## 1. Overview

In this tutorial, we’ll study how to automatically layout the gridline intervals in a chart.

## 2. Placing Grid Line Intervals

In our article on choosing a linear scale for the -axis, we discussed how to identify the position of the ticks on an axis for a line chart. **In this tutorial, instead, we analyze a related algorithm, that’s better suited to determine intervals in for the gridlines of a bar chart**.

We first start with a chart that represents a distribution. For example, a chart containing the daily price of 10 independent stocks:

Then, we want to determine the correct number and placement of ticks on the -axis. Our objective is to identify the correct spacing between ticks, that will let us understand the relative placement of the observations with one another.

## 3. Mistakes to Avoid

The range of the distribution is therefore the primary important constraint we have. Within it, we want to cover more or less uniformly the whole chart with gridlines. **We also want, however, to avoid two common mistakes as we place the gridlines**.

**The first is the placement of too few lines** in the range of the distribution, as this wouldn’t be conducive to understanding:

**The second is the placement of an excessive number of lines**. This would, in fact, lead to the risk of the overlapping between ticks, and would also crowd the image with unnecessary gridlines:

## 4. The Middle Way Leads to Understanding

Instead, **we want the gridlines to cover the chart well enough, but also to leave enough room among them** to let us see both the ticks and the value of the variables. If we do things properly, we then obtain a chart that’s insightful but also sufficiently empty:

## 5. What Numbers Are Nice?

The thing to do now is to determine what numbers are nice ticks for the gridlines and which ones aren’t.

There’s a branch of pedagogy, mathematics, and graphics that are dedicated to studying the mechanisms for understanding mathematics through vision. Thanks to those disciplines, **we can aprioristically identify the desirable interaction between numbers, semantics, and the human mind, which leads to maximal understanding by the reader**.

We know, for example, that multiples of 1, 2, and 5, in any order of magnitude, are preferable to most readers. As an example, we can see that the numbers in the column to the left look better than the numbers in the column to the right:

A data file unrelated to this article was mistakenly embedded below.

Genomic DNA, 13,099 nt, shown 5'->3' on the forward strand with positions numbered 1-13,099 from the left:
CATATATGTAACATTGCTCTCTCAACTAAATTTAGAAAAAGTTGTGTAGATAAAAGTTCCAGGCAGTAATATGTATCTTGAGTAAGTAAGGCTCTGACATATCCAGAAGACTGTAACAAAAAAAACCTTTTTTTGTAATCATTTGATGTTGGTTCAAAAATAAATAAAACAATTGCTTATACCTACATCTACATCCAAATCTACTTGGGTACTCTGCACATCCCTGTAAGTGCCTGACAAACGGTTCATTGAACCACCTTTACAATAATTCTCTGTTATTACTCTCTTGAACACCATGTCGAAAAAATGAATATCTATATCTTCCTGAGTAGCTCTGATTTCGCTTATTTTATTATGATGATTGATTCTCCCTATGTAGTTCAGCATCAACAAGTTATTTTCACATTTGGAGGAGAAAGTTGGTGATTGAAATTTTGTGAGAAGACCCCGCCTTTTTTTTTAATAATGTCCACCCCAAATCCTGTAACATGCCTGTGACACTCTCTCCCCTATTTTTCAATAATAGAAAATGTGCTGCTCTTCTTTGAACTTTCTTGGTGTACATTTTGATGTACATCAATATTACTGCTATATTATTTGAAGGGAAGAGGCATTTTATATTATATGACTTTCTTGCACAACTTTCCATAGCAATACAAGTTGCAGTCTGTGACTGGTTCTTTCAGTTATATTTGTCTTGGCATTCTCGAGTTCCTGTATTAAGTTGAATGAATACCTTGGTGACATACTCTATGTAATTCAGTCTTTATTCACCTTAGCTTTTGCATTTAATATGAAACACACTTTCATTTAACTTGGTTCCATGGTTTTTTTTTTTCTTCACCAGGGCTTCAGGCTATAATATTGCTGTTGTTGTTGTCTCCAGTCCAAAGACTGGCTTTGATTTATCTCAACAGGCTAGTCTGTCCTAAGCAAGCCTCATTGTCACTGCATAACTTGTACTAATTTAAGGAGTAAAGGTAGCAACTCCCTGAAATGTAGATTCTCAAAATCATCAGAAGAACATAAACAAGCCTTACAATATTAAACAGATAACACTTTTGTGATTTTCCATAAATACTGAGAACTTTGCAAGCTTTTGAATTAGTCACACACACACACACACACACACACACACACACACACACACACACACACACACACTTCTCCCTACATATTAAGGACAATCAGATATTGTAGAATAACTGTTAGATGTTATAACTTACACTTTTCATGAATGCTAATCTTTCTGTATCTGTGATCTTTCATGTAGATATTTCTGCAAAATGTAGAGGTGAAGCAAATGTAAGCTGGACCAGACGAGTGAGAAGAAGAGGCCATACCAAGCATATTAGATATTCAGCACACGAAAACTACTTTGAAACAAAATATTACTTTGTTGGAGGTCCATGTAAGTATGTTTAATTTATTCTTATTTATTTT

Nice | Not nice |
---|---|

1 | 1.7 |

2 | 3 |

5 | 4.9 |

10 | 9 |

We also know that this consideration is valid regardless of the scale:

Nice | Not nice |
---|---|

0.1 | 0.17 |

20 | 30 |

0.05 | 0.49 |

1000 | 900 |

**This means that there are scale-free methods for identifying nice numbers**. This is important because if we identify a list of nice numbers in a predetermined interval, we can then scale it up or down as necessary. If, for example, we agree on a list of nice numbers in the interval , the same list will be valid in the interval , provided we multiply it by .

## 6. The Algorithm

We can therefore define an algorithm that identifies the span of the ticks for gridlines that correspond to nice intervals. The algorithm takes as an input the range of the distribution and the maximum number of ticks, as defined by the user or as parametrized by us. **Upon its termination, it returns the list of ticks that corresponds to a nice interval between the gridlines**:

The algorithm requires the separate storage of a list of unscaled ticks, in this particular implementation. **Alternatively, we can use the selected value from the lookup table times the magnitude as the interval between ticks**. In this case, we place the ticks at each interval, starting from the lower bound of the distribution.

As a lookup table we can define our own, any, provided it’s in the interval and that both 1 and 10 are present. A common table is the one comprising the elements , but any other can be used instead.

## 7. Conclusion

In this article, we studied an algorithm for placing nice gridlines on a bar chart.